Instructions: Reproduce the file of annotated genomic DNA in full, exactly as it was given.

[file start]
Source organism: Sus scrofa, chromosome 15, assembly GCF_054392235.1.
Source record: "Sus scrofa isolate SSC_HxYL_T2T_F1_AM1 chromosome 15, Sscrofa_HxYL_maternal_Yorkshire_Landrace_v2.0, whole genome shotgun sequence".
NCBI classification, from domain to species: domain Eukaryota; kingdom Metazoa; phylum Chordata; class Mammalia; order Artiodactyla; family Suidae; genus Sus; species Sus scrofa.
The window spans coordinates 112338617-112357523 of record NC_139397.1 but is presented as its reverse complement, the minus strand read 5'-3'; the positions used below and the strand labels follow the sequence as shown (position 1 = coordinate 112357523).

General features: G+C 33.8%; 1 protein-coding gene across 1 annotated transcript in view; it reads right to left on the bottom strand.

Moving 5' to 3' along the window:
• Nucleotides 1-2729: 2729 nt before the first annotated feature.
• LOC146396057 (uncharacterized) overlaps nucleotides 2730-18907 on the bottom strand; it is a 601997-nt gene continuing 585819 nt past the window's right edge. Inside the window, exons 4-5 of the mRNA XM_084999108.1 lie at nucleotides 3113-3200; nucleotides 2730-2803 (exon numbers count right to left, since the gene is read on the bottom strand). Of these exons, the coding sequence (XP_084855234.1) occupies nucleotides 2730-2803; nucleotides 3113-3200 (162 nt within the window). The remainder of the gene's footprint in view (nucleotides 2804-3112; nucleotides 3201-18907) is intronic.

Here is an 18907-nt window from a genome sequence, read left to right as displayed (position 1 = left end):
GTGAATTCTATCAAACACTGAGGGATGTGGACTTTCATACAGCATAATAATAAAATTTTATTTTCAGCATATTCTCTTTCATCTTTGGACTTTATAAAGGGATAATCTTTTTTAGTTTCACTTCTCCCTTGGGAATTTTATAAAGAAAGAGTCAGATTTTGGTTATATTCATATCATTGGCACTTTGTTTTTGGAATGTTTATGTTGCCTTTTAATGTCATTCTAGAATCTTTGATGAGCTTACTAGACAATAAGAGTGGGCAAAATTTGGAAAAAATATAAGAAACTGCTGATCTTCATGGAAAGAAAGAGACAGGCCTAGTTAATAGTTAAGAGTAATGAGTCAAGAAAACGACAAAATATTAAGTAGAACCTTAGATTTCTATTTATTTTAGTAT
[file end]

Source organism: Sus scrofa, chromosome 15, assembly GCF_054392235.1.
Source record: "Sus scrofa isolate SSC_HxYL_T2T_F1_AM1 chromosome 15, Sscrofa_HxYL_maternal_Yorkshire_Landrace_v2.0, whole genome shotgun sequence".
NCBI classification, from domain to species: domain Eukaryota; kingdom Metazoa; phylum Chordata; class Mammalia; order Artiodactyla; family Suidae; genus Sus; species Sus scrofa.
The window spans coordinates 112338617-112357523 of record NC_139397.1 but is presented as its reverse complement, the minus strand read 5'-3'; the positions used below and the strand labels follow the sequence as shown (position 1 = coordinate 112357523).

General features: G+C 33.8%; 1 protein-coding gene across 1 annotated transcript in view; it reads right to left on the bottom strand.

Moving 5' to 3' along the window:
• Nucleotides 1-2729: 2729 nt before the first annotated feature.
• LOC146396057 (uncharacterized) overlaps nucleotides 2730-18907 on the bottom strand; it is a 601997-nt gene continuing 585819 nt past the window's right edge. Inside the window, exons 4-5 of the mRNA XM_084999108.1 lie at nucleotides 3113-3200; nucleotides 2730-2803 (exon numbers count right to left, since the gene is read on the bottom strand). Of these exons, the coding sequence (XP_084855234.1) occupies nucleotides 2730-2803; nucleotides 3113-3200 (162 nt within the window). The remainder of the gene's footprint in view (nucleotides 2804-3112; nucleotides 3201-18907) is intronic.

Here is an 18907-nt window from a genome sequence, read left to right as displayed (position 1 = left end):
GTGAATTCTATCAAACACTGAGGGATGTGGACTTTCATACAGCATAATAATAAAATTTTATTTTCAGCATATTCTCTTTCATCTTTGGACTTTATAAAGGGATAATCTTTTTTAGTTTCACTTCTCCCTTGGGAATTTTATAAAGAAAGAGTCAGATTTTGGTTATATTCATATCATTGGCACTTTGTTTTTGGAATGTTTATGTTGCCTTTTAATGTCATTCTAGAATCTTTGATGAGCTTACTAGACAATAAGAGTGGGCAAAATTTGGAAAAAATATAAGAAACTGCTGATCTTCATGGAAAGAAAGAGACAGGCCTAGTTAATAGTTAAGAGTAATGAGTCAAGAAAACGACAAAATATTAAGTAGAACCTTAGATTTCTATTTATTTTAGTAT